Federica Mogherini
Federica MogheriniReuters

The European Union (EU) said Monday it deplored Israeli plans to build Jewish homes on land it deems to be "occupied Palestinian territory," but denied outright that it planned sanctions against Israel as a result, AFP reports. 

There was "no plan of this type," new EU foreign affairs head Federica Mogherini said when asked about an Israeli press report on the issue.

"I saw an article in Haaretz which apparently referred to an internal working document requested by some member states some time ago," Mogherini told a press conference after chairing her first regular EU foreign ministers meeting.

"They were only a working hypothesis, did not go to ministers and today they were absolutely not part of our discussion," she said.

She added: "Our discussions today were all about getting a positive engagement with Israel and the Palestinians so as to restart the peace process; they were not about isolating or sanctioning anyone."

A statement issued after the foreign ministers meeting said the 28-member bloc "deeply deplores and strongly opposes the recent expropriation of land near Bethlehem, recent announcements of plans for new settlement construction... as well as plans to displace Bedouins in the West Bank [Judea-Samaria - ed.] and the continued demolitions, including of EU and member states funded projects."

Israel should reverse these decisions which "run counter to international law and directly threaten the two state (peace) solution," it said.

The EU has recently stepped up its vehement disapproval of building Jewish homes in the capital. Over the past several weeks, Prime Minister Binyamin Netanyahu gave instructions for the building of about 660 homes in Ramat Shlomo and about 400 more in Har Homa, as well as approving 2,610 building tenders from 2012 to be approved for full construction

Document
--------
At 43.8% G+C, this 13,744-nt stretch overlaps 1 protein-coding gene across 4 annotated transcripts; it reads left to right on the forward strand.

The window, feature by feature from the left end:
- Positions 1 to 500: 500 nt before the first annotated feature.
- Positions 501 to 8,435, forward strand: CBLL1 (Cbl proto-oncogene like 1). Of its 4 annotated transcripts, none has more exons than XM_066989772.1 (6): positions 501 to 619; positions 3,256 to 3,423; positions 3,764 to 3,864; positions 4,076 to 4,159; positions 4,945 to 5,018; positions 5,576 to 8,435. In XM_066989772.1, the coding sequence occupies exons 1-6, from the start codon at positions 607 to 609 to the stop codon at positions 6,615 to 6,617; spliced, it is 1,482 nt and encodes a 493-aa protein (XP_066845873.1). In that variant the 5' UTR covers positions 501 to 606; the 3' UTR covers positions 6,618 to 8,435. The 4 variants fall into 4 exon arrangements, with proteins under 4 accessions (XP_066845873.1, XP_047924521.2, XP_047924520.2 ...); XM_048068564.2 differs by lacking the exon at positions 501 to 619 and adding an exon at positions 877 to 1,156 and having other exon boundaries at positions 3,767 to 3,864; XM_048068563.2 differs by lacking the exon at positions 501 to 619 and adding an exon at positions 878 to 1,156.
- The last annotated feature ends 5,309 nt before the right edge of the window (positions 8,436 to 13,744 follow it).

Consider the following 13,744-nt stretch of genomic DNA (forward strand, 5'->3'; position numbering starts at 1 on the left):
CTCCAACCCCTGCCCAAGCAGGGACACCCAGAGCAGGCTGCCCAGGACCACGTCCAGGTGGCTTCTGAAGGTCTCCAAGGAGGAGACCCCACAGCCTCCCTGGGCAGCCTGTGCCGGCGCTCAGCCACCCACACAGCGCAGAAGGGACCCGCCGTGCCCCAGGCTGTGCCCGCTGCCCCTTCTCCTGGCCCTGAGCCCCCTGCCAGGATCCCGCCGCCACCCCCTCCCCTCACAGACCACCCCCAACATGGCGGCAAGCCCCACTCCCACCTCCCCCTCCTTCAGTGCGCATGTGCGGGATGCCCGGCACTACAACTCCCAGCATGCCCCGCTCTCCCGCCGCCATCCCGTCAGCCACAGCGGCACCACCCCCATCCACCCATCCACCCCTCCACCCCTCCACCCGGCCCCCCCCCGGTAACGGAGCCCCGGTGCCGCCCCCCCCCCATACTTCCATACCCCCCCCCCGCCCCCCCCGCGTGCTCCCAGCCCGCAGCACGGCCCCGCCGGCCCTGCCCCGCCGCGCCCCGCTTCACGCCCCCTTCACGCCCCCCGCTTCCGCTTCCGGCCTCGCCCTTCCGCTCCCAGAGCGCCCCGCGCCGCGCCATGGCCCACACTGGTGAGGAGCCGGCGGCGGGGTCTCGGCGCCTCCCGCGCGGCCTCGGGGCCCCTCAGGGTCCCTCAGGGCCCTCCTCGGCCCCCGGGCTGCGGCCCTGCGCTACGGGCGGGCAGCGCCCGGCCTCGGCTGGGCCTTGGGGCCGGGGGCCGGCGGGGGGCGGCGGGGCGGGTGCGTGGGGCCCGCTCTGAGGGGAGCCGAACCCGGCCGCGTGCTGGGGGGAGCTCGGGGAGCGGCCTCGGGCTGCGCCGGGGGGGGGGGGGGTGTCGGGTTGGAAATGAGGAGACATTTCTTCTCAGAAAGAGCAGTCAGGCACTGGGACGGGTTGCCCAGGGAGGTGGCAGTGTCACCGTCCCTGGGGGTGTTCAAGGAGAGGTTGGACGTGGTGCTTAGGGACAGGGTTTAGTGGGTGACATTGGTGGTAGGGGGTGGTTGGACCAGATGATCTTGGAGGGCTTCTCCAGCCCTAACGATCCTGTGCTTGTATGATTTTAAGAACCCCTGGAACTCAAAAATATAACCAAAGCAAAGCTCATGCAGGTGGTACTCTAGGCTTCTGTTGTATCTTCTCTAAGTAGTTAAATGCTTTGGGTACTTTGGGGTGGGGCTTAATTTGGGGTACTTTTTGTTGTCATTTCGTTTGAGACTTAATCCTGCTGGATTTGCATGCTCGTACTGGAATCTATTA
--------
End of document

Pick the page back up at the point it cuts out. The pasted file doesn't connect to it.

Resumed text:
The EU has stressed that building Jewish homes would see 'a return to violence'and threatened Israel multiple times to further its agenda in the Middle East, dangling unprecedented aid packages to both Jerusalem and Ramallah if a two-state solution were to be implemented.

In response, Jerusalem has stepped up its own defense of Jewish building in the capital, with Foreign Minister Avigdor Liberman stressing Sunday that Israel 'will never accept' the labels the EU has ascribed to the building project. 

"One thing should be clear: we will never accept the definition of building in Jewish neighborhoods of Jerusalem as settlement activity," Liberman said Sunday. "We won't accept any limitation on building in Jewish areas of (east) Jerusalem."

"We do not accept any restrictions on construction in Jewish neighborhoods in Jerusalem and there will be no compromise about it," he continued. "Anyone who thinks that the Israeli government is about to give in and limit construction in Jerusalem is wrong, we will defend our independence and sovereignty."